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January 13, 2021

Displaced by hurricanes

Opinion

January 13, 2021

Hurricane Laura, a category 4 storm with winds of nearly 150 miles an hour, hit on August 27, 2020 on the coast of southwest Louisiana. Forty-three days later, on October 9, Hurricane Delta, a category 2 storm with winds over 100 miles an hour, hit 10 miles away. Laura caused $19 billion in losses and Delta caused another $2.9 billion.

The brunt of the destruction has been in Calcasieu and Cameron Parishes. Calcasieu has a population of 203,000, according to the Census. Lake Charles, home to 78,000 people and the sixth biggest city in Louisiana, is the biggest city in Calcasieu. Cameron Parish, south of Calcasieu on the Gulf of Mexico, is populated by about 6900 people.

Nearly 47,000 homes were damaged by Hurricane Laura alone, 16,000 of which are in need of major repairs, according to Rebecca Santana of the Associated Press. Most of the damaged homes are in Calcasieu Parish. Though there are many fewer homes in Cameron, more than half were completely destroyed, according to local government authorities.

In late September, a month after Laura, many displaced families were still living in tents. Sherry Bourque and her disabled father James Baker used the last of their money and bought two tents at Dick’s Sporting Goods and lived in them in the back yard of their destroyed home. They had to stay close to deal with the insurance adjustors and contractors.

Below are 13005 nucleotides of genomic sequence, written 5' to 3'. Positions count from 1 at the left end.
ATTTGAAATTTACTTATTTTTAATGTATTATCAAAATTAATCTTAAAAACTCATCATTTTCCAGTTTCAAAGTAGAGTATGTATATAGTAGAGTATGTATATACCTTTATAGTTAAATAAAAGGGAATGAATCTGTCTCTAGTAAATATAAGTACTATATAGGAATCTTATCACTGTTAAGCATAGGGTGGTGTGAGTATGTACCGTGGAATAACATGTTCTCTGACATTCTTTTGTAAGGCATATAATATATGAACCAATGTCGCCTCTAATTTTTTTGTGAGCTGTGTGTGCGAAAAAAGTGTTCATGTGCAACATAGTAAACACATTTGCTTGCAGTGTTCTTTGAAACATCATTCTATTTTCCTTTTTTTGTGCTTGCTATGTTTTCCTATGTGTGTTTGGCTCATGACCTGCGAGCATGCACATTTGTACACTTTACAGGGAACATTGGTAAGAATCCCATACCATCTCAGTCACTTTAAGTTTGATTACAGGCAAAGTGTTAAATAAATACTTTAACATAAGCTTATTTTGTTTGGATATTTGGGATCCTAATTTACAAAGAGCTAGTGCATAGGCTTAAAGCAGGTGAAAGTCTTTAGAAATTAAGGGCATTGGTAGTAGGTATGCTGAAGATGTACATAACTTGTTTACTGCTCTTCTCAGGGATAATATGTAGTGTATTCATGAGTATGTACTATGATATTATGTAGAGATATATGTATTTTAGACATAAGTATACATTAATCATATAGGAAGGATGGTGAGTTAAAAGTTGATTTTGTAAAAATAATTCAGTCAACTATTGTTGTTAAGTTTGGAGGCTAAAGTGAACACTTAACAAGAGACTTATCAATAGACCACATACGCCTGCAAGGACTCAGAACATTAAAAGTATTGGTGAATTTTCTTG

It is not at all unusual for homeowners and renters to have lived in five or more places since Hurricane Laura hit. For example, a retired homeowner of limited income with health issues left Lake Charles for College Station Texas for the first mandatory evacuation for Laura. Her home suffered so much damage it was unlivable. So she joined with other displaced members of her family and rented a small house in Lafayette, 70 miles away. They went back and forth to meet with insurance adjustors and contractors to get estimates for repairs. The family was forced to evacuate a second time weeks later as Delta approached spending several days in Port Arthur Texas. Once the insurance people and the contractors advised her it would be spring 2021 before her home was repaired, she moved into a small home in Lake Charles which had to have its roof replaced while she was living in it. Because she has homeowner’s insurance FEMA is not helping her. She has to pay utility bills at both houses in order to keep power on in both places to slow down the mildew damage on her unoccupied damaged home. She does not even have a final estimate of what the damage is on her house from insurance company yet.

Excerpted: ‘Past Time to Remember Thousands Displaced and Left Behind by Hurricanes Laura and Delta’

Commondreams.org